For example, the main human gaits are bipedal walking and running, but they employ many other gaits occasionally, including a four-legged crawl in tight spaces.

Racewalkers at the U.S. World Cup Trials in 1987

Racewalking

Long-distance discipline within the sport of athletics.

Long-distance discipline within the sport of athletics.

Racewalkers at the U.S. World Cup Trials in 1987
Men's 20-km walk during the 2005 World Championships in Athletics in Helsinki, Finland. The walker at the right appears to be illegal in that both feet are off the ground, but according to the current rules, an infraction is only committed when the loss of contact is visible to the human eye.
Shaul Ladany (centre), in 1969
A racewalker "flying" (entirely out of contact with the ground, a rule violation)
The start of the 3500 m walk final, 1908 Olympics

The sport emerged from a British culture of long-distance competitive walking known as pedestrianism, which began to develop the ruleset that is the basis of the modern discipline around the mid-19th century.

The zebra is a quadruped.

Quadrupedalism

The zebra is a quadruped.

Quadrupedalism is a form of terrestrial locomotion where a tetrapod (as well as mantises, who primarily walk in this way) animal uses all four limbs (legs) to bear weight, walk, and run.

Sport of athletics

A copy of the Ancient Greek statue Discobolus, portraying a discus thrower
A typical track and field stadium with an oval running track and a grassy inner field
International level women athletes at ISTAF Berlin, 2006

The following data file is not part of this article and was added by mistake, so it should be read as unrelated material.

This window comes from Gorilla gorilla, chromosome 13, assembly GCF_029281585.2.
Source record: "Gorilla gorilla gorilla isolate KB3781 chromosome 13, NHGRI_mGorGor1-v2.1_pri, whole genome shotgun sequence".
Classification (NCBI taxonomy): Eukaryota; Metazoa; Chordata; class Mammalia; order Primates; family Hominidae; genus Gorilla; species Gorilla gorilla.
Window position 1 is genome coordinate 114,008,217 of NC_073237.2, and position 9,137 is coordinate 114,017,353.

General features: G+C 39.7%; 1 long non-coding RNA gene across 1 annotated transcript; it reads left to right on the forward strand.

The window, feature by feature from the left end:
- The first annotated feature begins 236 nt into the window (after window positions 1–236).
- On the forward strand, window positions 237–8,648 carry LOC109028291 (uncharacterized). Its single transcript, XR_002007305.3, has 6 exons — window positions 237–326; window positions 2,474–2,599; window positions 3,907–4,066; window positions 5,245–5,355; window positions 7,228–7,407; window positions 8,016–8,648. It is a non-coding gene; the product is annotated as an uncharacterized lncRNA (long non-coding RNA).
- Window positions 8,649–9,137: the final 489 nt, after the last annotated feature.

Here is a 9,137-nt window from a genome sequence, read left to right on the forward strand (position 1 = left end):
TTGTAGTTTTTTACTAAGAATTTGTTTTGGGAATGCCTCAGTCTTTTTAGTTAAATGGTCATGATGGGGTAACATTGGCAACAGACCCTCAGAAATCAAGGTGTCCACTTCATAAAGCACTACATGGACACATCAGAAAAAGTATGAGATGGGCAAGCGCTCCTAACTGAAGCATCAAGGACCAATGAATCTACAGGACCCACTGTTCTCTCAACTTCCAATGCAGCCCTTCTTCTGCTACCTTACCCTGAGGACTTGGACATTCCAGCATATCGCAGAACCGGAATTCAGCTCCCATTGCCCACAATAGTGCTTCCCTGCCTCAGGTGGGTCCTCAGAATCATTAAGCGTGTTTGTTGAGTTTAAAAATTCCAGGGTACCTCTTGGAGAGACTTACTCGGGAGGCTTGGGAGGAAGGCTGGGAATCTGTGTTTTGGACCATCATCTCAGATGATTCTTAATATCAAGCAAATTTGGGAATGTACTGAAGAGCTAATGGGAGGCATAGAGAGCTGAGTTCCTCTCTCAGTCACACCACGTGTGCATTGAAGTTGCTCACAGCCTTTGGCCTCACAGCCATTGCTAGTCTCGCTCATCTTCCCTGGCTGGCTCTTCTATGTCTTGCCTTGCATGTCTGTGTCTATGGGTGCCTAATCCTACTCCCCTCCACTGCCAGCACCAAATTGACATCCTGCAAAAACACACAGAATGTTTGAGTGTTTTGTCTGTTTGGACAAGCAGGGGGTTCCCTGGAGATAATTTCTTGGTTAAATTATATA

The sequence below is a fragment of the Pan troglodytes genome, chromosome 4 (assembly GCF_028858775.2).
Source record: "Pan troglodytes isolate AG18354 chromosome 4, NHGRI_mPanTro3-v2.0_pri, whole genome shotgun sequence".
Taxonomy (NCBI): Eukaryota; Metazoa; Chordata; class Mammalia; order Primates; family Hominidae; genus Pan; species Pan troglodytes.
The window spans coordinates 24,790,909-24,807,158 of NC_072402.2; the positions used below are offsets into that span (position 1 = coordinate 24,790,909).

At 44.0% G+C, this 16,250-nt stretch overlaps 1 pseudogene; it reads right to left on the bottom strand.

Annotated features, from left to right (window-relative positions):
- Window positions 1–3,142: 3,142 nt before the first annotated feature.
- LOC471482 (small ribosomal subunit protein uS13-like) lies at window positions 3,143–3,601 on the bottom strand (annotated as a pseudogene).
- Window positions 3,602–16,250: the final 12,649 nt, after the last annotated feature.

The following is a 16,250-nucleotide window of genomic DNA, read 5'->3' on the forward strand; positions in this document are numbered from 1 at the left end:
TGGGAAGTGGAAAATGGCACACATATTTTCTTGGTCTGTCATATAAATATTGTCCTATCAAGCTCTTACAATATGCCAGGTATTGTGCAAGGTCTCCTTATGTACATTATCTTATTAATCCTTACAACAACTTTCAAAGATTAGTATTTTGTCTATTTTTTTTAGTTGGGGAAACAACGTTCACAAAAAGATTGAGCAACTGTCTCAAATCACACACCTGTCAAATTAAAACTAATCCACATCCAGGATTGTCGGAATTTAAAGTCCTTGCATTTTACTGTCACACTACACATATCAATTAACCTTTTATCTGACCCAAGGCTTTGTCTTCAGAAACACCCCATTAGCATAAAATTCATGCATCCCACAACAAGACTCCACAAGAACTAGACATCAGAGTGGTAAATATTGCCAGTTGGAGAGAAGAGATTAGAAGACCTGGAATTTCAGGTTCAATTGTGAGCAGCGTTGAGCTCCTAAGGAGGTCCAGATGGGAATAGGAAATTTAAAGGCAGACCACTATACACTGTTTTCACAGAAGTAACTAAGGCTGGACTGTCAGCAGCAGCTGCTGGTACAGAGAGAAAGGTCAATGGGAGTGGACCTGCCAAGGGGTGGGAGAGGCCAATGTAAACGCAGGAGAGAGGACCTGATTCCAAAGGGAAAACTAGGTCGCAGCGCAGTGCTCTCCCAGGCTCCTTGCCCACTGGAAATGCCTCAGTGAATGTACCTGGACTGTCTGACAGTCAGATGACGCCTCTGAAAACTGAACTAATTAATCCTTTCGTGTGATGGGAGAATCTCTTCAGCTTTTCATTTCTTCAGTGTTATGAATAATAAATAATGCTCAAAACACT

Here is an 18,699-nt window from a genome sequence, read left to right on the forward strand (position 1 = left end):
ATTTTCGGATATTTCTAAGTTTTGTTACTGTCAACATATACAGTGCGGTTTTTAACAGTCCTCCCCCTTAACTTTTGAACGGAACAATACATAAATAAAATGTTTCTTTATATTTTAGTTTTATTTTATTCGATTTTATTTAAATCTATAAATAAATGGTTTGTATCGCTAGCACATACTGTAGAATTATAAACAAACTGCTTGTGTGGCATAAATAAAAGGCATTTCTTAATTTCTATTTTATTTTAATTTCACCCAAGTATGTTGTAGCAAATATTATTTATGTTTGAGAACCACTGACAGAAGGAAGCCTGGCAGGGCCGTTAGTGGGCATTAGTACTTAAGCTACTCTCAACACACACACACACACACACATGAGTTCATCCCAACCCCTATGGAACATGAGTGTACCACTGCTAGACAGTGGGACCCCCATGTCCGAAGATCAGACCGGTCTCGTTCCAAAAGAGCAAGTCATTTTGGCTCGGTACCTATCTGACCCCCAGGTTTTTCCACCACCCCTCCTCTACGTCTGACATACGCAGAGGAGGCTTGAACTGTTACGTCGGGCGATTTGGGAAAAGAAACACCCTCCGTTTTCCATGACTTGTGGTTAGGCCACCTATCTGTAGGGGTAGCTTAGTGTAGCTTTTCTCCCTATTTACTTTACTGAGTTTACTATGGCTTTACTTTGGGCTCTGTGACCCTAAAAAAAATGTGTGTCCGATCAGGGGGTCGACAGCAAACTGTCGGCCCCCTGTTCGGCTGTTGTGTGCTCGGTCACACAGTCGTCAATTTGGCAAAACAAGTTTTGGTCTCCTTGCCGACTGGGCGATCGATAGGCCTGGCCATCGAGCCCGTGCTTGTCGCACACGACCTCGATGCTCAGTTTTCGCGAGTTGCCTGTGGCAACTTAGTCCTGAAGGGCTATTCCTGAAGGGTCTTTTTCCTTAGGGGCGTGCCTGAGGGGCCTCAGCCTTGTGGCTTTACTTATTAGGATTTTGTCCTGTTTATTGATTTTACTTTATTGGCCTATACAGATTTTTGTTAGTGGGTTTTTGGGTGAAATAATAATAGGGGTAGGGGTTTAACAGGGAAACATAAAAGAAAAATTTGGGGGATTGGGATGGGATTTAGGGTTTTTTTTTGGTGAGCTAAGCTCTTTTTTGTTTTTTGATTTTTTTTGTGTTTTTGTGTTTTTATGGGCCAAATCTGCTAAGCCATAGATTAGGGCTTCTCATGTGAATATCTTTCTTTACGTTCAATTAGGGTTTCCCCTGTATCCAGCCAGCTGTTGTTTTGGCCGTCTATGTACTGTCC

Runners in the popular National Marathon race in Washington, D.C.
Competitors mid-race at a boys high school event in the United States
A track-side judge monitoring technique at the 1912 Summer Olympics in Stockholm, Sweden.
Foekje Dillema was banned from the women's division in 1950
Masters marathon runner Fauja Singh
Competitor in a wheelchair race at the 2008 Summer Paralympics.
A typical layout of an outdoor track and field stadium
A cross country race taking place at a snowy park in the United States.
A typical road running course on the inner-city roads of Toronto
Map of the six continental federations of World Athletics
Men's 1,500-metre Running during the 2018 IAAF World U20 Championships at the Ratina Stadium in Tampere, Finland
The athletics competition underway at the main stadium of the 2008 Summer Olympics
Ancient Greek pottery showing the javelin and the discus throw

Athletics is a group of sporting events that involves competitive running, jumping, throwing, and walking.

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Parking lot

Cleared area intended for parking vehicles.

Cleared area intended for parking vehicles.

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A parking lot in Manhattan, New York City, in 2010, with its capacity increased through multiple level stacked parking using mechanical lifts.
A subterranean parking lot of a Brazilian shopping mall taken in 2016.